Tuesday, August 20, 2013

The Flight of the Falcon - Daphne Du Maurier

Hello Bookworms!

            It’s time for a new review. This book is full of suspense a twisting tale of truth and lies, family secrets and neighborhood scandals. It is The Flight of the Falcon by Daphne Du Maurier.

            Armino Fabbio is a courier with the Sunshine Tours out of Genoa, Italy. His life’s work consists of betting his driver on how long it will take to get from one city to another and showing gawking tourists all the beauty Italy has to offer. He enjoys his job but he’s restless. Then the murder occurs. What’s worse is Armino is almost sure it’s his fault. Worse than that, he is almost sure he knew the woman. Armino is the only member of his family left (after his father died in a prison camp, his brother was shot down in the war, and his mother passed away of illness) but he must go back to his old hometown of Ruffano to hopefully find some of the people who lived there when he was a boy and find out about this woman who was murdered. What Armino will find when he reaches Ruffano will be more than he believed could even be possible.


            Okay readers, I really enjoyed the overall story. If you are a Daphne Du Maurier fan, you will definitely want to make sure that you read this book. The twists and turns are shocking and the fine line between genius and insanity is blurred beyond recognition. However, there are a few things that you’ll want to know before you start reading.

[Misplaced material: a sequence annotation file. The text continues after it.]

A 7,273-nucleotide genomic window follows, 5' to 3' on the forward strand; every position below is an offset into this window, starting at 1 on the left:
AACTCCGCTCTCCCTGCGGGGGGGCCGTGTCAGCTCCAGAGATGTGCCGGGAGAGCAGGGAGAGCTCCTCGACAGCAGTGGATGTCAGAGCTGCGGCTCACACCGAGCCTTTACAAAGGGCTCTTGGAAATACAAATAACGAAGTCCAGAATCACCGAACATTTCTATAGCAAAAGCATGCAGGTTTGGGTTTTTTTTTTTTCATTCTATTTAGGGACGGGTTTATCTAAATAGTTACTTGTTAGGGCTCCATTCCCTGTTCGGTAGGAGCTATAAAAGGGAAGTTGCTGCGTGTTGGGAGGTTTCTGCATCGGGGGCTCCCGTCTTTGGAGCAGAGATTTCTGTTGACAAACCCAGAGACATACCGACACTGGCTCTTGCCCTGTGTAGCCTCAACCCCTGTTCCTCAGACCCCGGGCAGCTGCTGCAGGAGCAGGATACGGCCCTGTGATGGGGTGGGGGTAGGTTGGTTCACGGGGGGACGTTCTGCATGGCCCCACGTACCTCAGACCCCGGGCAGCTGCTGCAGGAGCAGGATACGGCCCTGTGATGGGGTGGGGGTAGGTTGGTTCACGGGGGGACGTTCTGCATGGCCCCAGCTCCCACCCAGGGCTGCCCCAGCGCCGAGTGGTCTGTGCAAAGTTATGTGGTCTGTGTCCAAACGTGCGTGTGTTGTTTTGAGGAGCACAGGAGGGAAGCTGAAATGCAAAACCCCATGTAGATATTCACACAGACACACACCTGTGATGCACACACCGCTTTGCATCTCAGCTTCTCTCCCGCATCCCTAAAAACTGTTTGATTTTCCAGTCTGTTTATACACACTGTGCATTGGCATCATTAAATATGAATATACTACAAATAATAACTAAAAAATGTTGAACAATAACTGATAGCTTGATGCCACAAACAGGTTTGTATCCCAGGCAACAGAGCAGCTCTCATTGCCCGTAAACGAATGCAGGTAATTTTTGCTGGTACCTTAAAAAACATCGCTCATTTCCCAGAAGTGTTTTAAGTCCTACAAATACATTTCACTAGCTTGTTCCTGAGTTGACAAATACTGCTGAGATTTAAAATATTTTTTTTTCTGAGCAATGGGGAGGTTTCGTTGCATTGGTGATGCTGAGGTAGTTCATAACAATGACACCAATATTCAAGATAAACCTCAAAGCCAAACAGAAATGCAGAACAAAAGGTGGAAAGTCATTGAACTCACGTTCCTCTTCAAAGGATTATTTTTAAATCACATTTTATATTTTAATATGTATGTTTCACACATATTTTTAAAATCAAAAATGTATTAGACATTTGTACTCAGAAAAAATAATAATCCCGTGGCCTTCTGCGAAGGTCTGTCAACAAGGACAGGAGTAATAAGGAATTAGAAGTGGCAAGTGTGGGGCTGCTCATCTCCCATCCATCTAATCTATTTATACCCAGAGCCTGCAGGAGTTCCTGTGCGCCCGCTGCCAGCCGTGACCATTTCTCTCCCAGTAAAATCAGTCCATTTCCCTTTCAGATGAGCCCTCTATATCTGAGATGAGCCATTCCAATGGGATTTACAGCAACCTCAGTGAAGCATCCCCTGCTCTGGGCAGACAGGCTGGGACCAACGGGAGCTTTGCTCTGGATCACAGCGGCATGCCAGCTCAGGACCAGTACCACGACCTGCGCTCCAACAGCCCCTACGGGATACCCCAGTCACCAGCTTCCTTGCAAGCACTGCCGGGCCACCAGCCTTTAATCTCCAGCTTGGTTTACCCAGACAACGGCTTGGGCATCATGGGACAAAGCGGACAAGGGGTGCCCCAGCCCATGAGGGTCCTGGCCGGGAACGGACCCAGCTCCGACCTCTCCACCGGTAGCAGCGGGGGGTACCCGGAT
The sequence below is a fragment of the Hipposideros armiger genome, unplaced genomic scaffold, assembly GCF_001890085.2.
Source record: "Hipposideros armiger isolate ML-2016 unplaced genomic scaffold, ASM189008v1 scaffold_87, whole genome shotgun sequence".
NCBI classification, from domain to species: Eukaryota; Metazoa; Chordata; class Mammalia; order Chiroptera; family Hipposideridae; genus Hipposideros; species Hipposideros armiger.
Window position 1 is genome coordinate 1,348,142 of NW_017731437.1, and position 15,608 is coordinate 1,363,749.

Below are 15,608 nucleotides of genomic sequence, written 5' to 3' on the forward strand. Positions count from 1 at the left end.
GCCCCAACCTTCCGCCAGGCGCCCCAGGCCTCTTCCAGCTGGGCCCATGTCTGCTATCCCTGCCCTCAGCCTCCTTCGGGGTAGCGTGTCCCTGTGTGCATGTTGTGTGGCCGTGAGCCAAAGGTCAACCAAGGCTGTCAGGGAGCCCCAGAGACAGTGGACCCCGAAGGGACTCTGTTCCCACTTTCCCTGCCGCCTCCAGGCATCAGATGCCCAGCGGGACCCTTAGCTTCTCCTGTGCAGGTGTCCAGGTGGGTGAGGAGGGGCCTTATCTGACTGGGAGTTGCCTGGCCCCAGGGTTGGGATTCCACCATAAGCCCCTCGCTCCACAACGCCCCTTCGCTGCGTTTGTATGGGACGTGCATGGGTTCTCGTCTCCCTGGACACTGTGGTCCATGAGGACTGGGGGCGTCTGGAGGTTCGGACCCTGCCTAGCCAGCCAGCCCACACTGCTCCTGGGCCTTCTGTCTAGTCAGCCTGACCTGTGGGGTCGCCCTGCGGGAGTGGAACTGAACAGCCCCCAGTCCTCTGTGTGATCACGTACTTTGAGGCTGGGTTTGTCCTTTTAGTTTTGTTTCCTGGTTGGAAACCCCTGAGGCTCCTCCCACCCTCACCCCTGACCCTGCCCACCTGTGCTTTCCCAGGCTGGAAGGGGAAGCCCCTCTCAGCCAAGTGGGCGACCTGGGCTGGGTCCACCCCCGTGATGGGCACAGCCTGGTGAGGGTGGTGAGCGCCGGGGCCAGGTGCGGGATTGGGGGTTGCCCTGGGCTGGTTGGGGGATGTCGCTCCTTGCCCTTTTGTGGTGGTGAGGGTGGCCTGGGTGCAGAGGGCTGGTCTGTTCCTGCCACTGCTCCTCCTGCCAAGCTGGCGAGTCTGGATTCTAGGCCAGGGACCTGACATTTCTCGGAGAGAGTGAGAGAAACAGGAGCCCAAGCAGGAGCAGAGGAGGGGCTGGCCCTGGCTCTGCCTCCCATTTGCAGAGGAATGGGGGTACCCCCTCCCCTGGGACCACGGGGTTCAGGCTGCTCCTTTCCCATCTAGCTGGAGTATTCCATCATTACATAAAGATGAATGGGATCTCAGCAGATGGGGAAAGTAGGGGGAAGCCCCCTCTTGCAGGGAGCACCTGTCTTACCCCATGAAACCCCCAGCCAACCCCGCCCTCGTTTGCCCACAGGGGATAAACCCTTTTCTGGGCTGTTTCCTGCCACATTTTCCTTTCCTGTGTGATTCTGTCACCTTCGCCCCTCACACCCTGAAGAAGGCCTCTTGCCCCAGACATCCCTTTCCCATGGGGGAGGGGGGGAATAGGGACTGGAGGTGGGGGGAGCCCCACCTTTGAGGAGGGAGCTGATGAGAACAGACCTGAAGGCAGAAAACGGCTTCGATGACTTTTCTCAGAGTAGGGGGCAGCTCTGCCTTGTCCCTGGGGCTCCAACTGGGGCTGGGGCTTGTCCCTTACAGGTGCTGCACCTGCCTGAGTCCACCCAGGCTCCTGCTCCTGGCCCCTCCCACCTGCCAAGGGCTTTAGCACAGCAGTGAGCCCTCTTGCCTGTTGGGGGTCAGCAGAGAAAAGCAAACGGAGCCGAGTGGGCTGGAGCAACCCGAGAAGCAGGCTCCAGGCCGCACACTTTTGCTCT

First, there is the little matter of confusion. You will have to pay attention to what is happening in the book because from time to time it gets a little confusing. There were times that I really wasn’t sure how certain details fit or where we were going with what I was reading.

            Second, there are the parts that are inappropriate to younger readers. There are places throughout the book where sex is the topic of focus. There is a lot of conversation about an affair between two of the characters. Also, the character Carla Raspa (a major player throughout the book) has several partners including several attempts to seduce the main hero, Armino Fabbio. These topics are not suitable for younger readers and parents should exercise caution when deciding whether to let their child read this book.

            Third and finally, is the issue with religion. The characters in this book have hostility towards God and express it many times in the book. At one point one character decides that God does not exist. Mature readers will be able to deal with it but I do not recommend it for less mature readers (it is at this point that I must say that maturity is not tied to age so parents please use discretion when allowing children tweens and teens to read this book or when recommending it to your adult friends and family).

            I recommend this book for mature, adult fans of Daphne Du Maurier. I do not recommend this book for immature adults, or young people because of the consistent themes of hostility towards God and sex.

Until Next Time!,
               Lizzie <3

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